Arctic weather shuts off main roads and villages

December 20, 2010 | by | 0 Comments

The South West of England was feeling the cold today as temperatures plunged to a chilly -18 degrees – with some residents waking up to 30cm of snow.

Arctic weather shuts off main roads and villages

Main roads and villages were shut off while gritters battled against the elements to make the roads safe and police issued weathers warnings telling motorists not to drive.

IN PICTURES: THE SOUTH WEST’S BIG FREEZE

North Devon and Cornwall were the worst hit counties of the region but the weather disruption was felt by travellers and residents across the whole of the South West.

Some villagers in Bovey Tracy, North Devon, took to the streets on snowboards to get around – while others needed tractors to collect vital supplies.

Andrew Hill, 48 was unable to work in Newton Abbott as his home town of Haytor Vale, Devon, was snowed in.

The married hairdresser owner managed to walk to his local pub, The Rock Inn, in the small hamlet, where he enjoyed lunch and warm drinks with other residents.

He said: ”We had 18 inches of snow this morning. It started at about 3am. It is all fluffy and powdery now, it looks just like a ski resort.

”I haven’t seen anyone skiing yet but there is definitely enough snow for them to, it’s really thick.

”The only way to get around here is a tractor or a very serious 4 x 4 and most people don’t have those so they can’t get out.

”Some people have managed to get into work by being driven part of the way and walking the rest, which is dedication for you.

”We have enough food and supplies here at the moment and everyone is feeling very festive. It’s like the front of a Christmas card.”

A worker from The Rock Inn added: ”It is quite bad. The only mode of transport at the moment is 4 x 4 if people have to get out.

”We have had 30 cancellations today, for Christmas lunches and guests who were booked to stay in overnight.”

Grit supplies in the South West luckily remained high today, as councils revealed they had dramatically increased their demand.

Gloucestershire County Council had 7,500 tonnes stored, while Wiltshire County Council – who doubled their reserves from 2009 – had 8,000 tonnes left.

Somerset County Council have been forced to used 180 tonnes of grit every night – double the 90 tonnes usually used during winter cold spells.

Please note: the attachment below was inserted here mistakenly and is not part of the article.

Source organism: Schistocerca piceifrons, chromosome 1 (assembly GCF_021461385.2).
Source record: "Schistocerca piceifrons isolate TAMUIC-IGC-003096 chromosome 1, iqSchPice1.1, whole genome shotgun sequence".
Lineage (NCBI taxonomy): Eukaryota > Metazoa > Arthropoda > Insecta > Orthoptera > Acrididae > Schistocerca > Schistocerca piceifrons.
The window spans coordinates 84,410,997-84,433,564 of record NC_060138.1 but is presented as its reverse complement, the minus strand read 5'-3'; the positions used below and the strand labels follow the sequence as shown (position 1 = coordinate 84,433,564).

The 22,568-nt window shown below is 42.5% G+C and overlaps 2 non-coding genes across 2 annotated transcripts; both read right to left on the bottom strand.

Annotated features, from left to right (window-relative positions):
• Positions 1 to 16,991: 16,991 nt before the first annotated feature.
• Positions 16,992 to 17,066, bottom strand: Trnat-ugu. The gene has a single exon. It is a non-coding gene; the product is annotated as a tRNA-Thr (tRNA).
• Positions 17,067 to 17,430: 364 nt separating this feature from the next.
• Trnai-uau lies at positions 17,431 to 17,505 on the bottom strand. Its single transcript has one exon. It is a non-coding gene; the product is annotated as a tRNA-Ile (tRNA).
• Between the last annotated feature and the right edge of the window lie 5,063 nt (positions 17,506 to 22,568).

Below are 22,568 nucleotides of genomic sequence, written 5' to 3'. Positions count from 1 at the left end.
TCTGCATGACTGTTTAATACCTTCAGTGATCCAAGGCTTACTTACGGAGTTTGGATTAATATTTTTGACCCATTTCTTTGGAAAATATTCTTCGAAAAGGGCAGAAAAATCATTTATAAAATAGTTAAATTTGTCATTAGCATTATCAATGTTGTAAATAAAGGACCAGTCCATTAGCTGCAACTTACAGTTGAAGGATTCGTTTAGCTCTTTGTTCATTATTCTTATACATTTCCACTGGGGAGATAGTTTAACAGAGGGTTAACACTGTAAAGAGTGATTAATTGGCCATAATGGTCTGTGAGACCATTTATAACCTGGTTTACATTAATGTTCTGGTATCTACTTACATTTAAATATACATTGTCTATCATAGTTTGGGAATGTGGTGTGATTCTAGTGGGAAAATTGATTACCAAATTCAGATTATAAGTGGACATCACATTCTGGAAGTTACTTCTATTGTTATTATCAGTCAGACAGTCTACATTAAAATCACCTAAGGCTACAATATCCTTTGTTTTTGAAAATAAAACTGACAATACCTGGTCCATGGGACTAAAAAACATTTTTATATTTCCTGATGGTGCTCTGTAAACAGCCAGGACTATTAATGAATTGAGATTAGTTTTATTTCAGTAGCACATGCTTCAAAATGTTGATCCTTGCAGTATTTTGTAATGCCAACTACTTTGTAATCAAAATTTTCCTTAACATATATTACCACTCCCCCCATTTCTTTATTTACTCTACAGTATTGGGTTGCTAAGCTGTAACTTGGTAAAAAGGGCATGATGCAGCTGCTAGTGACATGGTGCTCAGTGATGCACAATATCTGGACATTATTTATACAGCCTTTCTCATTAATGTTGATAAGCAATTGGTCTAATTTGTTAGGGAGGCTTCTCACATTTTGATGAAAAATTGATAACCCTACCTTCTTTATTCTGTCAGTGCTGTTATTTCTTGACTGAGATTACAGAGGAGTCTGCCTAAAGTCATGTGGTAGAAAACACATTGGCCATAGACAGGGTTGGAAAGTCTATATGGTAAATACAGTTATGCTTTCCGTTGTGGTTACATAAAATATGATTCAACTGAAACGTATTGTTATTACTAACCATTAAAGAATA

The authority has just 1,250 tonnes of salt left but is expecting a delivery of 600 tonnes later this week and has also asked for an extra 3,000 tonnes.

South West residents claimed the gritting had been ”lamentable” across the region, with big towns such being branded ”no go” zones.

Ian Mean, editor of the Gloucester Citizen, slammed the county council for not making enough roads in the town safe.

He said: ”While I understand the pressures on the county council’s Highways Department, it surely cannot be right that a town as important as Cheltenham is a virtual no go area because of iced up roads.”

Arctic weather shuts off main roads and villages

One Gloucestershire resident raged: ”The roads are just terrible. There is no sign of grit on any major route, cars struggling to stop, roundabouts a complete hazard.”

Travellers hoping to use trains and planes were also left disappointed – as all flights from Exeter Airport were cancelled, along with some flights at Birmingham airport.

Hundreds of Birmingham passengers had their flights delayed or cancelled, while the majority of planes at Bristol Airport managed to depart safely.

Flights at Plymouth airport were cancelled early in the morning and buses in the city also saw huge disruptions.

South West trains also cancelled dozens of services and operated an emergency timetable.

Services from Bristol to Taunton and Salisbury were suspended for most of the day.

Bus provider Stagecoach was unable to operate in mid Devon – leaving thousands unable to go to school or work – and cancelled 28 routes across Cirencester, Swindon and Gloucester.

Frustrated drivers stuck reported motorways ”like ice rinks” as they queued in their hundreds along vital routes blocked by snow and accidents.

The M5 had at least one lane southbound closed for much of the day from junction 15 at Bristol to Junction 31 at Exminster.

RAC spokesman Alan Wilcock warned motorists to stay off the roads and said there were a number of gritted main roads that drivers could use.

He said: ”It’s important that you stay on the main treated roads wherever possible.

”It may be tempting to take a shortcut to beat the traffic but it’s also likely to be far more treacherous.”

A spokeswoman for the Met Office said there had been up to 30cm of snow in some areas of the South West, such as Dunkeswell in North Devon.

Temperatures also dipped to -18 in Pershore, Worcs., while one of the warmest readings was a bitter -4.9 degrees Celsius in Bristol at midday yesterday (Mon).

The spokeswoman added: ”We have seen the worst of the snow. The problems we are now going to see will be with the icy conditions, especially on the roads.

”The ice will remain until at least Wednesday or Thursday for Cornwall and Devon but the risk of snow has gone, although some places may see a little more.

”There will also be freezing fog around.”

IN PICTURES: THE SOUTH WEST’S BIG FREEZE

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